||In 1891, Toulouse-Lautrec decided to investigate the potential of lithography. Working with Pierre Bonnard's lithographer Ancourt, he learned the craft from the bottom up - and within months, brought it to an unprecedented artistic zenith. He managed to cram some 400 lithographs into the remaining ten years of his life, 31 of which were posters, and all of which were the cream of graphic design. His masterpieces define the limits of poster style: where Jules Chéret epitomizes a completely external, impersonal viewpoint, Toulouse-Lautrec is the embodiment of internal, personal vision with a point to make - not, to be sure, a moral judgment, but rather an amused, wry observation on the passing scene.
Once he became immersed in Paris nightlife, entertainers became his primary subject matter, but he was also known to create portraits and caricatures for many of his friends. He skillfully used lines and color to subtly imply background or props for his characters, and these touches incorporated reality with the already present warmth and charm in his posters.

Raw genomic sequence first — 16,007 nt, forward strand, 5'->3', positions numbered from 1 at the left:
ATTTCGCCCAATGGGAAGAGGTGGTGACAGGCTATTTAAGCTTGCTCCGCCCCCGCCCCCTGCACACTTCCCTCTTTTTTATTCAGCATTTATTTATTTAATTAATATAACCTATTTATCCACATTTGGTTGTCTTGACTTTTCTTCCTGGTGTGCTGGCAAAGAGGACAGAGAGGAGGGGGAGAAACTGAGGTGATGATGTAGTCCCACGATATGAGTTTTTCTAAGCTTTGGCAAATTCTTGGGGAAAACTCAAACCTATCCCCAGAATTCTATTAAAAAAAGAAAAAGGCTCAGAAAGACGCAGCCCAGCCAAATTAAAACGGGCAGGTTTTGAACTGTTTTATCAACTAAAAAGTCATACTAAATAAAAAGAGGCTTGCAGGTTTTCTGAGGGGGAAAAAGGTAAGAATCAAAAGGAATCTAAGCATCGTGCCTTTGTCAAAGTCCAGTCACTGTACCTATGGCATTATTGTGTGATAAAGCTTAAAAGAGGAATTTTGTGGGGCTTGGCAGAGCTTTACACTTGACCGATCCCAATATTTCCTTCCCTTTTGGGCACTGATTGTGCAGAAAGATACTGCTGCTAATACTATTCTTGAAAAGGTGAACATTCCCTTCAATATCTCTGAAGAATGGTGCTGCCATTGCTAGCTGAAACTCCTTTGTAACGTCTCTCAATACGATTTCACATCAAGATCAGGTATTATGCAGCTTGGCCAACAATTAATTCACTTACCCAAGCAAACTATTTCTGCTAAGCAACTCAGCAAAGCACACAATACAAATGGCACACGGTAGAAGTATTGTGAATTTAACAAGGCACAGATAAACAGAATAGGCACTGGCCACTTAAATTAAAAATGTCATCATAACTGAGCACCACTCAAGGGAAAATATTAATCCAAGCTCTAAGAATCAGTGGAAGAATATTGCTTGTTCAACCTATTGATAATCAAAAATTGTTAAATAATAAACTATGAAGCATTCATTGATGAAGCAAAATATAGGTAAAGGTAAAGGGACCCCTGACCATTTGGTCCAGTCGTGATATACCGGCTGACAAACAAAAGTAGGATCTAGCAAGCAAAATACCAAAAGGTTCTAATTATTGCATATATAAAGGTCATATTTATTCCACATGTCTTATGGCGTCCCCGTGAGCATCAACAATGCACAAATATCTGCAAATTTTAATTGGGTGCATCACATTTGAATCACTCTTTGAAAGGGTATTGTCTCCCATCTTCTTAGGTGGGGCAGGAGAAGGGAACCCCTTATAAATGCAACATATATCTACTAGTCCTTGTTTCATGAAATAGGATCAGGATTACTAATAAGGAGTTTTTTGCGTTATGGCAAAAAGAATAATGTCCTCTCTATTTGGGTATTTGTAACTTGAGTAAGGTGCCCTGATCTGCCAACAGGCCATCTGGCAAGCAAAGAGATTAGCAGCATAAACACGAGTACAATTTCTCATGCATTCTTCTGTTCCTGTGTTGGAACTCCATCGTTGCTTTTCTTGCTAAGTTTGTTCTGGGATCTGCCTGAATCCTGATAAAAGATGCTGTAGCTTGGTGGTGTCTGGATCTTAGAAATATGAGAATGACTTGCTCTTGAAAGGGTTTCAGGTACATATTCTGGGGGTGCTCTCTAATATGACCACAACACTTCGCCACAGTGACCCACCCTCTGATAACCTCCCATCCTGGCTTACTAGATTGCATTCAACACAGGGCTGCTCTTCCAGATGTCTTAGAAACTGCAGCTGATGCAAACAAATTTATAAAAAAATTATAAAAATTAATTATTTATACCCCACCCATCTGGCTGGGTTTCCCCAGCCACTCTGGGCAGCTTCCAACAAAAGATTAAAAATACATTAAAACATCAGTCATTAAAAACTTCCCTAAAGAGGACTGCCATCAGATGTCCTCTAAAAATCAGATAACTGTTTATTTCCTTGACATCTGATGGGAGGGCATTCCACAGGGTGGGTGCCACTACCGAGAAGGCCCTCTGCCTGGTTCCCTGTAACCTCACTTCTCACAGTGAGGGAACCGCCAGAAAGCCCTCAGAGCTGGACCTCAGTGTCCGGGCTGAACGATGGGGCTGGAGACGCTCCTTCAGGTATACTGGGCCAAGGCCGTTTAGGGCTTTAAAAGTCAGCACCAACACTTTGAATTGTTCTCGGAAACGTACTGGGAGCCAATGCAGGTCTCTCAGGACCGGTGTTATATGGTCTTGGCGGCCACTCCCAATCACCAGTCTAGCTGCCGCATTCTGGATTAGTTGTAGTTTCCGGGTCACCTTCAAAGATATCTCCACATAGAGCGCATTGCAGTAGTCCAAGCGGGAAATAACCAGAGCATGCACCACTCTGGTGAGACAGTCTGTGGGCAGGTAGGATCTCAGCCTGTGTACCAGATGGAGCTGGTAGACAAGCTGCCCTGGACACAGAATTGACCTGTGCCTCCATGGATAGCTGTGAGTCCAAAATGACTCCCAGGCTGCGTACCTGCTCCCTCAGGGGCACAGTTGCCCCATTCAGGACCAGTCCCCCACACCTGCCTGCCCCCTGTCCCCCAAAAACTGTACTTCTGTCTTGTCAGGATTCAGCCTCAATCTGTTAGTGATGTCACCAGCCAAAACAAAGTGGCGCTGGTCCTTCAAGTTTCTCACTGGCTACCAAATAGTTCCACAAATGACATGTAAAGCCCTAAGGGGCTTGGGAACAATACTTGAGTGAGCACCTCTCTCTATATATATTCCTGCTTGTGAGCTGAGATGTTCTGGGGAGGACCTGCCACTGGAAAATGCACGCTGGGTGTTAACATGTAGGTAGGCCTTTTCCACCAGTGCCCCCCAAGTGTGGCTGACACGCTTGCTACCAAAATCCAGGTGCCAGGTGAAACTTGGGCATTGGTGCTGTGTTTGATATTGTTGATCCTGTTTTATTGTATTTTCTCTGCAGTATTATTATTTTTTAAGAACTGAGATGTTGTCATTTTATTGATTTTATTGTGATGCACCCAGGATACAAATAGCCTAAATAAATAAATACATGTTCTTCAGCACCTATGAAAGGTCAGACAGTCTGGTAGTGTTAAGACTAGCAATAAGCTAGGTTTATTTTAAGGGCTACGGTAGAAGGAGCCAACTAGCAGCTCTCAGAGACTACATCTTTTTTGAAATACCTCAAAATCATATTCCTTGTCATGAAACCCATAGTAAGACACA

This is a lithographed reproduction (1950) of a poster designed by Lautrec in 1895.
Filled with enthusiasm by the success of the first poster (Le Pendu), Arthur Huc, editor of La Depeche de Toulouse, commissioned this second design from Lautrec to announce the publication of another serial--Le Tocsin, by Jules de Gastyn.
La Depeche announced the new poster at the same time as the new serial story, and referred to the success of its predecessor "copies of which are now almost impossible to find, and cost at least a louis in the art bookshops."